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CGLI 2330 Certificate in Electrotechnical Technology Level 2 Inst Tech: Unit 202 – Principles of Electrotechnology

Unit 12 – The Electric Circuit

The Electric Circuit Unit Aims By the end of the unit participants should be able to: 

State the component parts of an electrical circuit as a) source of supply a.c. or d.c. b) circuit conductor – cable c) circuit protection d) circuit control e) load Syllabus Reference: 2.3.01

The Electric Circuit

Electric Systems Electric systems, regardless of their purpose, comprise of a number of components which have specific purposes. These are as follows:     

source of supply circuit conductor circuit protection circuit control load

Source of Supply As the term suggests, this is where the electricity comes from. This can be either an a.c. or d.c. source. The source of d.c. supplies can include generators and batteries. The source of a.c. can be from local generators but more often than not comes from the main public supply system via the Regional Electricity Company (REC). Circuit Conductors The circuit conductors connect the various electrical system components together conveying the electric current from one point to another. These conductors take many forms but are usually in the form of cables, e.g. copper insulated single and multi-core, mineral insulated, etc. A good conductor is one that offers a very low resistance to electric current flow. Load The load is the equipment that actually uses electrical energy to perform useful work. This equipment can take many, many forms. In the simplest example, it can comprise a resistance that will convert electrical energy into heat that can be used in heaters and incandescent lamps. It can also use the magnetic effect of electric current to produce motion, e.g. electric motor, relay, contactor, solenoid, etc. To list every example of a ‘load’ would require a large amount of paper!!!!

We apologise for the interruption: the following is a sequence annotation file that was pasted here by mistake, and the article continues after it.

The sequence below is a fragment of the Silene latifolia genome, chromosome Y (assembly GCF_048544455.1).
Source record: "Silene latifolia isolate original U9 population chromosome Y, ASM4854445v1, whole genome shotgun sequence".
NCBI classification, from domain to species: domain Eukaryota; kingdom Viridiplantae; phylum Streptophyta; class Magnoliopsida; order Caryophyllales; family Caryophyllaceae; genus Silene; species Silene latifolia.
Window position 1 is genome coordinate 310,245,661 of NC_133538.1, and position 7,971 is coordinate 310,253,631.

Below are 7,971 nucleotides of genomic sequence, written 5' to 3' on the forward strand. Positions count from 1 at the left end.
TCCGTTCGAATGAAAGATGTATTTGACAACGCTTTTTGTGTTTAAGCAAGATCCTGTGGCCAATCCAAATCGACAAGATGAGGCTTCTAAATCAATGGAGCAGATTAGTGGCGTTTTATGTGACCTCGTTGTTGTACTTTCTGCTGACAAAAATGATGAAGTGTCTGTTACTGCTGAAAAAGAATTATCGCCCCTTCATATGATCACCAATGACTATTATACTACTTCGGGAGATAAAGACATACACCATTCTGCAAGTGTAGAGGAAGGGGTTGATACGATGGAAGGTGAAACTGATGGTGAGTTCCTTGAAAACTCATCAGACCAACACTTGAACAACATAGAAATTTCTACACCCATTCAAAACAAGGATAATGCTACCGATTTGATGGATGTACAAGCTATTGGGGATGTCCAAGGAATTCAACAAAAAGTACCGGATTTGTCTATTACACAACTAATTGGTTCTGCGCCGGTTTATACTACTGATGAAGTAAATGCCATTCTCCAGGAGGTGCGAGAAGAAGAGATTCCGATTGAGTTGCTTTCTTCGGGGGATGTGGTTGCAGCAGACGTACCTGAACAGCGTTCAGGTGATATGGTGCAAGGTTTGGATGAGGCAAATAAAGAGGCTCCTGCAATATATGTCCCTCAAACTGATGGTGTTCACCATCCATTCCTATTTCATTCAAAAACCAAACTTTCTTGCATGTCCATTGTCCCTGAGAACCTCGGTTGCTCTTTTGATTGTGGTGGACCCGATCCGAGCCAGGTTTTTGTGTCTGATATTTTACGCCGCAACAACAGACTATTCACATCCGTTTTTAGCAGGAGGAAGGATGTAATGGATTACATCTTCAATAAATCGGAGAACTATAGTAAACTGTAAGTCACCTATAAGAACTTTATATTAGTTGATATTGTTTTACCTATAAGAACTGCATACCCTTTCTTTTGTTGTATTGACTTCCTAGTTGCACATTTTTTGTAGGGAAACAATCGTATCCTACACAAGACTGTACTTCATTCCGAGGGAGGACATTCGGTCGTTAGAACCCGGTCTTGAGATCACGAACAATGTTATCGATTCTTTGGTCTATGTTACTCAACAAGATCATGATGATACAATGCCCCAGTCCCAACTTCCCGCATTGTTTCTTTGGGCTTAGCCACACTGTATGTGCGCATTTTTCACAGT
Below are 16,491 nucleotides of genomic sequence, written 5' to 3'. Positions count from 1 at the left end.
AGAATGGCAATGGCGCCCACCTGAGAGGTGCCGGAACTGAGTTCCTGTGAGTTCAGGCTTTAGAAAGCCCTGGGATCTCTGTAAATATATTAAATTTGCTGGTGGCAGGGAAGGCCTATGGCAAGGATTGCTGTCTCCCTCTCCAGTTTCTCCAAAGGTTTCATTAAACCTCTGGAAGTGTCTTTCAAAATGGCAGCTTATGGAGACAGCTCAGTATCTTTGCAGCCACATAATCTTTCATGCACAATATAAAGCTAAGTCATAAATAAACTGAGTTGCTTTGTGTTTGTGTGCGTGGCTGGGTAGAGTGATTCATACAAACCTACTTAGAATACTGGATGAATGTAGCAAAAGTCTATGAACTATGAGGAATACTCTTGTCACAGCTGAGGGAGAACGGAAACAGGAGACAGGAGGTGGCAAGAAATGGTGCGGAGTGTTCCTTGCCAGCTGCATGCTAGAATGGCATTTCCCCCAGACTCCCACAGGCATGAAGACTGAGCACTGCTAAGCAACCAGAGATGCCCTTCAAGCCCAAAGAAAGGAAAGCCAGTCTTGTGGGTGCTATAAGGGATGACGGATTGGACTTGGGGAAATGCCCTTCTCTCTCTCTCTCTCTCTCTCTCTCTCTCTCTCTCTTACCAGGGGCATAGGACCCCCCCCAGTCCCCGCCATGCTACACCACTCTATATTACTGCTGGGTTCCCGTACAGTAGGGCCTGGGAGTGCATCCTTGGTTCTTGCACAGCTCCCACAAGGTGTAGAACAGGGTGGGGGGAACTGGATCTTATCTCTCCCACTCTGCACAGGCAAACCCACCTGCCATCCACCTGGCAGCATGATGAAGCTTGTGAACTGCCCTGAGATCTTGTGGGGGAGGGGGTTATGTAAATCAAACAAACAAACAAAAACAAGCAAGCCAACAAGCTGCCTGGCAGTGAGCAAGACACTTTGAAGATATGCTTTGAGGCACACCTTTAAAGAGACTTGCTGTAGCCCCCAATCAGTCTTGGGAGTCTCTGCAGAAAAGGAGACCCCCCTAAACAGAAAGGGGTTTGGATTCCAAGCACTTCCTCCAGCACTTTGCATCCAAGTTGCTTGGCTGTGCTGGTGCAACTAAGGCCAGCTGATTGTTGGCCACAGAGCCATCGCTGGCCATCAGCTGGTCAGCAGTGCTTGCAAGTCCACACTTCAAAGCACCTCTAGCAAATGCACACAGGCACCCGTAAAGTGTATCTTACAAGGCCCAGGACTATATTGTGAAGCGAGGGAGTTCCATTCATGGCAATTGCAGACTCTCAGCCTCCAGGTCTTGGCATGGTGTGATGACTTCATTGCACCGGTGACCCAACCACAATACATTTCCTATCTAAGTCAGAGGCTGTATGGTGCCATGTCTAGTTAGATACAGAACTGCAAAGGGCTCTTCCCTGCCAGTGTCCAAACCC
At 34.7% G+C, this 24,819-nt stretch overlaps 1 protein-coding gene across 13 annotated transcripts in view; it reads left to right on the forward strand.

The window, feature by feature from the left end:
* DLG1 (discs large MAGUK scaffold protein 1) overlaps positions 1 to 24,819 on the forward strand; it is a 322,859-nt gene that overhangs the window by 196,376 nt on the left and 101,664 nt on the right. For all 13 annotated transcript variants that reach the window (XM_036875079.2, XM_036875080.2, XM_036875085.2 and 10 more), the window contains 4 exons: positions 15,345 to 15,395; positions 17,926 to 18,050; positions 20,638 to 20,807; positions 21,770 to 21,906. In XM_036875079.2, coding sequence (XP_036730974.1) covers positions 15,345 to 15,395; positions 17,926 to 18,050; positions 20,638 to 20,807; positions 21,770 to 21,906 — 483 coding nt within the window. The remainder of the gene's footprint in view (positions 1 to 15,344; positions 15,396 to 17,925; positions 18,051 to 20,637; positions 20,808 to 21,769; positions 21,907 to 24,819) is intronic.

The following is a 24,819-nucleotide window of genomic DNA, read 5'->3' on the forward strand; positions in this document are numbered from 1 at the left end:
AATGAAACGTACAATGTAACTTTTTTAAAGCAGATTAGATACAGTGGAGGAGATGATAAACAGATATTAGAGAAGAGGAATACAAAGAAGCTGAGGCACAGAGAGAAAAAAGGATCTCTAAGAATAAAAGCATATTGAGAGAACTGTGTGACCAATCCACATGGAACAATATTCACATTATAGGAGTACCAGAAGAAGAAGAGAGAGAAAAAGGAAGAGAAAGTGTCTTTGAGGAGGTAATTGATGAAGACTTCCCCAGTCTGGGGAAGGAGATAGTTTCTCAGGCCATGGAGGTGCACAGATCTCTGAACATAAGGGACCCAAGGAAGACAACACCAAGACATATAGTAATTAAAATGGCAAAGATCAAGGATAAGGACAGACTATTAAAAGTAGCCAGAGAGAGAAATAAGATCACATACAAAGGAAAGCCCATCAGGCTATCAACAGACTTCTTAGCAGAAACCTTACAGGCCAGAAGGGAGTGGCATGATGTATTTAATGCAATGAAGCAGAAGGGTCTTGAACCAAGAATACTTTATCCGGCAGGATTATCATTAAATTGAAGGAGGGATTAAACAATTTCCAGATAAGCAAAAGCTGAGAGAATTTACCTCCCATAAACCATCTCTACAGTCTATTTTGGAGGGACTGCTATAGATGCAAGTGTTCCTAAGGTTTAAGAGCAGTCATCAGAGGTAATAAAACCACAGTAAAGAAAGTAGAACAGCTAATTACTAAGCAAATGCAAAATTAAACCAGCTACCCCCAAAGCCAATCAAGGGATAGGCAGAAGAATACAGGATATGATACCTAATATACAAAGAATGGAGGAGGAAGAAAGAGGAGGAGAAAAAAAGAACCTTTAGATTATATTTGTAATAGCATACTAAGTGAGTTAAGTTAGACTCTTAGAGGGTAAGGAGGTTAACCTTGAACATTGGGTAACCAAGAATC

The College at Clacton

Unit 12 Page 1

January 2012

CGLI 2330 Certificate in Electrotechnical Technology Level 2 Inst Tech: Unit 202 – Principles of Electrotechnology

Unit 12 – The Electric Circuit Circuit Control We could connect the source of supply to the load via the circuit conductors and the load would produce the required effects. However, we would have no control over it, that is, it would be permanently on. Therefore, all circuits must have some form of control to allow us to turn the load ‘on’ or ‘off’. In its simplest form, this circuit control is a simple switch that makes or breaks the circuit thus controlling. However, this control can be extremely complicated and take the form of numerous relays and contactors as well as electronic control using computers etc. Circuit Protection So far we have looked at the vital components of a circuit namely a source of supply, circuit conductors, circuit control and a load. As it stands, this is all we need to have a functional electrical system that we can control. This is satisfactory providing that nothing goes wrong with the system. However, many things can go wrong including:   

Overcurrent due to short-circuit Overcurrent due to overloading of the circuit Leakage of electric current to parts outside the circuit.

These can have a number of very detrimental effects including harm to persons and livestock, damage to property and even to the system itself. To prevent this harm from occurring all electrical systems must be provided with circuit protection that will disconnect the source of supply in the event of something going wrong. This protection includes:      

Fuses Circuit breakers Cut-outs Overloads Trips Residual current devices (RCDs)

A typical electrical system is shown below:

The College at Clacton

Unit 12 Page 2

January 2012

IT1 U12 - Electric Circuit - Complete